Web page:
Have you seen Martin Parr’s new Vogue cover?
The photographer’s landscape image is one of sixteen covers which highlight the steadying force of nature
Like so many of us, Martin Parr has been having an up and down lockdown. “St Paul’s Carnival, Bristol Pride, Glastonbury — all these events I normally would have gone to have been cancelled,” the photographer told British Vogue following the publication of his landscape image on its August cover. “I’ve been a bit bereft of my main subject matter.”
The picture, which Parr shot from the side of the A96 road, en-route from Aberdeen to Speyside in Scotland, is one of fourteen images that grace the cover of the magazine currently, all of which are loosely themed around the idea of “nature as a steadying force amid the chaos,” as Edward Enninful, British Vogue’s editor put it.
Steadying perhaps, though this particular sight brought Parr to an abrupt hault, during a trip from his home in Bristol, South Eastern England to Scotland’s MacAllan Distillery. "It just struck me,” he explained. “It’s very rare to get moments like this when something just works.”
Parr more commonly trains his lens on mammals a little further up the food chain: humankind. As Grayson Perry puts it in our new Martin Parr book, Only Human, "I look at those images of county ladies stuffing their faces, tourists trapped in clichés, ridiculous fanatics, drunken revellers and the jolly grim working classes, and they all seem to be hovering uncomfortably between comedy and tragedy.”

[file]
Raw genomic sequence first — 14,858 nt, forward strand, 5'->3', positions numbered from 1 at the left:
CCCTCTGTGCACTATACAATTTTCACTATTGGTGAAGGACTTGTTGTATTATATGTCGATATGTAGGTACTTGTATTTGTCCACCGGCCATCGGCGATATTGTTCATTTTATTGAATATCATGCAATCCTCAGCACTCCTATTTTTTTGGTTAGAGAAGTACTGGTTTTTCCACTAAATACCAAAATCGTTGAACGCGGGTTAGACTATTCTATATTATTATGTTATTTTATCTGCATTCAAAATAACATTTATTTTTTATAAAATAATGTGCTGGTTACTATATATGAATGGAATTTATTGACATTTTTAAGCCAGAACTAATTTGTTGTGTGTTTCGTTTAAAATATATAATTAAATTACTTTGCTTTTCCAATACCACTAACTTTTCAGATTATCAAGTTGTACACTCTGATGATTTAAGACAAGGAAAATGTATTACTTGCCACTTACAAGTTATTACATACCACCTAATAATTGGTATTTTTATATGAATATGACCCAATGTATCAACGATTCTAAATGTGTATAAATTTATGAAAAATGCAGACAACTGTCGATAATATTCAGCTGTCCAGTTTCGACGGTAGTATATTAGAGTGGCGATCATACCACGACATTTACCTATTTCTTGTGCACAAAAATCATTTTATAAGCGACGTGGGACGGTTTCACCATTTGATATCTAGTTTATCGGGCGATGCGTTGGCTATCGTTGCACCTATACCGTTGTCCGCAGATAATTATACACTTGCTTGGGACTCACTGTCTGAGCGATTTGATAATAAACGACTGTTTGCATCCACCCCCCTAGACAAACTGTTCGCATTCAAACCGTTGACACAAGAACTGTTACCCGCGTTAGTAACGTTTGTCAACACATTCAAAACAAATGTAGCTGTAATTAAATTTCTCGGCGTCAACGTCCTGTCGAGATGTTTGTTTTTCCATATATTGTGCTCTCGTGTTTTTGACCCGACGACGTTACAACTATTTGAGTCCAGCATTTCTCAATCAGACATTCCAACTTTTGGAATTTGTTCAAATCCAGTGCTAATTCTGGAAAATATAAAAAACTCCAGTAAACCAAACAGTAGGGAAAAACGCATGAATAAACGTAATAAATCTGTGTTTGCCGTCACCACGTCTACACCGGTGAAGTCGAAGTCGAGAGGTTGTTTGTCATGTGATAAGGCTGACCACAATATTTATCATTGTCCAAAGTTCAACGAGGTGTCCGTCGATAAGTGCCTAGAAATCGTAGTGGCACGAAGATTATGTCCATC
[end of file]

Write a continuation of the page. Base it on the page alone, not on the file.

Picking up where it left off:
Perhaps social distancing has led him to search a little further afield. After all, as Parr tells Vogue, it is “very unusual” for him not to leave home for months on end. Or could all that extra time at home have pushed the photographer to look at opening up opportunities in his own profession?
Parr founded his own foundation in 2014, not only to take care of his archive and his own collection of photographs, but also to further the development of his chosen medium, and, as the Martin Parr Foundation explained in a recent statement, “to champion British documentary photography and to support overlooked and emerging photographers.”
With this in mind, the Foundation has just launched its own set of photographic bursaries to support Black, Asian and minority ethnic photographers in the UK. “Each bursary will provide £1,000 to enable a documentary photographer to complete an existing project, or begin a new project,” the statement goes on to explain. “The Foundation will offer mentoring if desired. There are three bursaries available.”
Applicants will also be asked to donate two prints to the Foundation’s collection, the cost of which will also be met. Anyone interested in taking the offer, should apply by sending 12-15 images in JPEG format and a 250 word project statement to firstname.lastname@example.org by Friday 7 August. Find our more here.
For more on Parr’s Lockdown Life go here; and to see more of his beautiful, funny, and at times tragic images, consider a Collector’s Edition of Parr’s new book, featuring a limited-edition print of a deeply summery shot of an ice-cream van queue in Tenby, Wales.